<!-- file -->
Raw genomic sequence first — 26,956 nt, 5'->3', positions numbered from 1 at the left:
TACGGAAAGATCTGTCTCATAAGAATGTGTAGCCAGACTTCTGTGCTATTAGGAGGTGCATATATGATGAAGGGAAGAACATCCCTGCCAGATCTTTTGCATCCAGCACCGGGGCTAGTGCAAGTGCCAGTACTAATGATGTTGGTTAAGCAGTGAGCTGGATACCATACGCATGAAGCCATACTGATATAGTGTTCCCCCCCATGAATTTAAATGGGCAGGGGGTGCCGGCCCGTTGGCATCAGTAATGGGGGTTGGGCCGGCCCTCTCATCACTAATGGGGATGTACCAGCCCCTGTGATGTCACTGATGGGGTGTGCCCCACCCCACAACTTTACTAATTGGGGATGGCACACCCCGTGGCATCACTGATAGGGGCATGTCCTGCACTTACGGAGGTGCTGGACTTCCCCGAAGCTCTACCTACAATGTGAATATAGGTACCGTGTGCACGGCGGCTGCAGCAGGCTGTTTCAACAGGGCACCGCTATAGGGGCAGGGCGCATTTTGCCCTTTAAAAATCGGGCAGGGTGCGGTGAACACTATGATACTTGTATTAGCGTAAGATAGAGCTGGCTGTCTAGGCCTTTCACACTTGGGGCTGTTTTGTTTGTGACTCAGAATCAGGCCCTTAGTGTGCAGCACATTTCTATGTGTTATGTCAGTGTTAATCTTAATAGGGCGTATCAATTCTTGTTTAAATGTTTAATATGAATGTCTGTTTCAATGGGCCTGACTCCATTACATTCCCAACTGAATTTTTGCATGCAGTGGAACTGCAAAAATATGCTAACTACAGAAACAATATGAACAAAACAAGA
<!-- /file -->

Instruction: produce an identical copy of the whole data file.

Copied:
Raw genomic sequence first — 26,956 nt, 5'->3', positions numbered from 1 at the left:
TACGGAAAGATCTGTCTCATAAGAATGTGTAGCCAGACTTCTGTGCTATTAGGAGGTGCATATATGATGAAGGGAAGAACATCCCTGCCAGATCTTTTGCATCCAGCACCGGGGCTAGTGCAAGTGCCAGTACTAATGATGTTGGTTAAGCAGTGAGCTGGATACCATACGCATGAAGCCATACTGATATAGTGTTCCCCCCCATGAATTTAAATGGGCAGGGGGTGCCGGCCCGTTGGCATCAGTAATGGGGGTTGGGCCGGCCCTCTCATCACTAATGGGGATGTACCAGCCCCTGTGATGTCACTGATGGGGTGTGCCCCACCCCACAACTTTACTAATTGGGGATGGCACACCCCGTGGCATCACTGATAGGGGCATGTCCTGCACTTACGGAGGTGCTGGACTTCCCCGAAGCTCTACCTACAATGTGAATATAGGTACCGTGTGCACGGCGGCTGCAGCAGGCTGTTTCAACAGGGCACCGCTATAGGGGCAGGGCGCATTTTGCCCTTTAAAAATCGGGCAGGGTGCGGTGAACACTATGATACTTGTATTAGCGTAAGATAGAGCTGGCTGTCTAGGCCTTTCACACTTGGGGCTGTTTTGTTTGTGACTCAGAATCAGGCCCTTAGTGTGCAGCACATTTCTATGTGTTATGTCAGTGTTAATCTTAATAGGGCGTATCAATTCTTGTTTAAATGTTTAATATGAATGTCTGTTTCAATGGGCCTGACTCCATTACATTCCCAACTGAATTTTTGCATGCAGTGGAACTGCAAAAATATGCTAACTACAGAAACAATATGAACAAAACAAGA